#1
Is 1 mic enough for recording drums? Im going to record through my line 6 pod x3, its only got 1 mic input and a guitar jack ,so thats why im asking, and what mic?
I've heard alot about Shure mics, any pointers please?
#2
Not really. You're gonna need a few more. Preferably 2-3 dynamics for overheads and then drum mics for your bass drum, snare and then a couple of your toms.
Flap it and enjoy yourself...

Xbox Live GT = The Donkey Fly
'...and those who fought on that day of honor, the day of victory shall be forever remembered as Lime Green' - Oct 31st 08
#3
If you're looking for a good way to mic a drumkit with the minimum number of mics you can do it with just 3. Put one mic on your bass drum, one mic hovering over your left shoulder (from a sitting at the kit standpoint) and one off you your right (near the ride maybe?) you can fiddle with the exact placement to see what sounds good but here a couple of important guidelines to follow:
1. Make sure the two mics not on your bass drum are the EXACT same distance from your snare. Doing this will put the snare in perfect phase on both mics and boost its volume so that you don't have to put on right on the snare.
2. If you're mics are near cymbals make sure that when you hit the cymbal it doesn't wobble across the microphone. For example: if your right side mic is by your ride cymbal and you hit the ride cymbal, the edge of the cymbal will move up and down, if, when in the motion, the edge of the cymbal move above and below the mic, you get a sort of washing sound like a shore, sometimes this make for a cool effect, but other times it will make it stand out in a bad way.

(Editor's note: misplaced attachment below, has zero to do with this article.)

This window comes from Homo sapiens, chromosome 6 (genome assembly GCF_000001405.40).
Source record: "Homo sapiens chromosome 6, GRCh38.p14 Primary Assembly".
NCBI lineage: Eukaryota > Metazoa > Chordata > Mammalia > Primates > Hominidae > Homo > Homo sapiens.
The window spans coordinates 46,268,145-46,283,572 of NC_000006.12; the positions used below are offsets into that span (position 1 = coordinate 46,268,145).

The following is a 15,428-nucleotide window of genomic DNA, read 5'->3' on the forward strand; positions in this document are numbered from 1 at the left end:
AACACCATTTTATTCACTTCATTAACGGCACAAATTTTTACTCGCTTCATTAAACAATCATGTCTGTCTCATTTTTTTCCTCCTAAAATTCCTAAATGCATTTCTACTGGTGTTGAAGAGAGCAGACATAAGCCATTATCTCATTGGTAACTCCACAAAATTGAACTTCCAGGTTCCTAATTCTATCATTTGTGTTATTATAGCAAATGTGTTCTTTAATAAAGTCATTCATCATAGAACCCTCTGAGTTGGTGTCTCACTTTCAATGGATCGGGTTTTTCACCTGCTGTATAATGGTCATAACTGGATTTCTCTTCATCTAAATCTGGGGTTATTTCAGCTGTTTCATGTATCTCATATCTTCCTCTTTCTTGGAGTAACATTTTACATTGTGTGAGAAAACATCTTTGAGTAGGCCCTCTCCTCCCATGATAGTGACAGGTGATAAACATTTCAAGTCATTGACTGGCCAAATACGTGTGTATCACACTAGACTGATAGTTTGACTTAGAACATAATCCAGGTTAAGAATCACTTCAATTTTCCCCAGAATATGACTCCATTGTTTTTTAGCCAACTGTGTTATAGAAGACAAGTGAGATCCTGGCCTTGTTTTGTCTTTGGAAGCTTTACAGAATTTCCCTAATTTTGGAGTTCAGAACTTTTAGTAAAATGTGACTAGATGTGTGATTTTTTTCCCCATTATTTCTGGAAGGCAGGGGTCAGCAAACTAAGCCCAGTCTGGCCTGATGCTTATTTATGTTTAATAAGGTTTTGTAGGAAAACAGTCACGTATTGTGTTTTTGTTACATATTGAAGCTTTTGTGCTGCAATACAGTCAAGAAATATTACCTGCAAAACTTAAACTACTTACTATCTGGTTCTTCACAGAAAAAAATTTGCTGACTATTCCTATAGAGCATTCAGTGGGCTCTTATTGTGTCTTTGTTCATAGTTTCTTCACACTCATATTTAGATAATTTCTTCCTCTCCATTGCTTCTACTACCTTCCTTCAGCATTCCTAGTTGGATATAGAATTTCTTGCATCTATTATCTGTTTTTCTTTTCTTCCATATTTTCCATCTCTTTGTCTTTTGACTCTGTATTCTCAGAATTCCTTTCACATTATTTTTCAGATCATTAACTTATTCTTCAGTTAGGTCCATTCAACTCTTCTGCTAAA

3. Try panning your over the shoulder mic and side mic right and left (not hard but maybe at 3 o' clock and 9 o' clock) respectively, this will give the listener the perception of sitting right in front of the drumset.
4. Play with the distance of the bass drum mic from the bass drum, if its further away you'll get kind of boomier sound, and up close will give you more attack and punch, but make sure youre not picking up too much of the rest of the set, if you think you are you can try putting a chair draped with a blanket over the mic (but not in between the mic and the drum mind you!) to try to isolate it.

this is one of my favorite drum micing techniques, used a lot by John Bonham, so you know you can get a good sound out of it! hope this help and enjoy a little bit of recording secrets.,
Strat>Interstellar Overdriver>Little Big Muff>Supersonic Fuzz Gun>Crybaby Classic>Crybaby>VP Jr. (TU-2 tuner out)>Electric Mistress XO>RV-3>E-1005 w/ Footswitch>DD-6 (stereo out)>DL-4 w/ Expression Pedal>Stereo Tremolo>Headrush>Fender Deluxe 85(2x)
#4
you can do it with 1 ohmnidirectional condencer just above the drummers head
jackson dk2 2008
hamer xt sunburst qt
epiphone g400
peavey vk212
morley p wah
behringer pb1000
dige bm
big muff ny
behringer dc 9 comp
member of the Jackson/Charvel Owners Club

£8.50/58fund for a ROCKTRON HUSH SUPER C PEDAL
#5
you can do it with just one mic but it won't sound great. best to have at least 3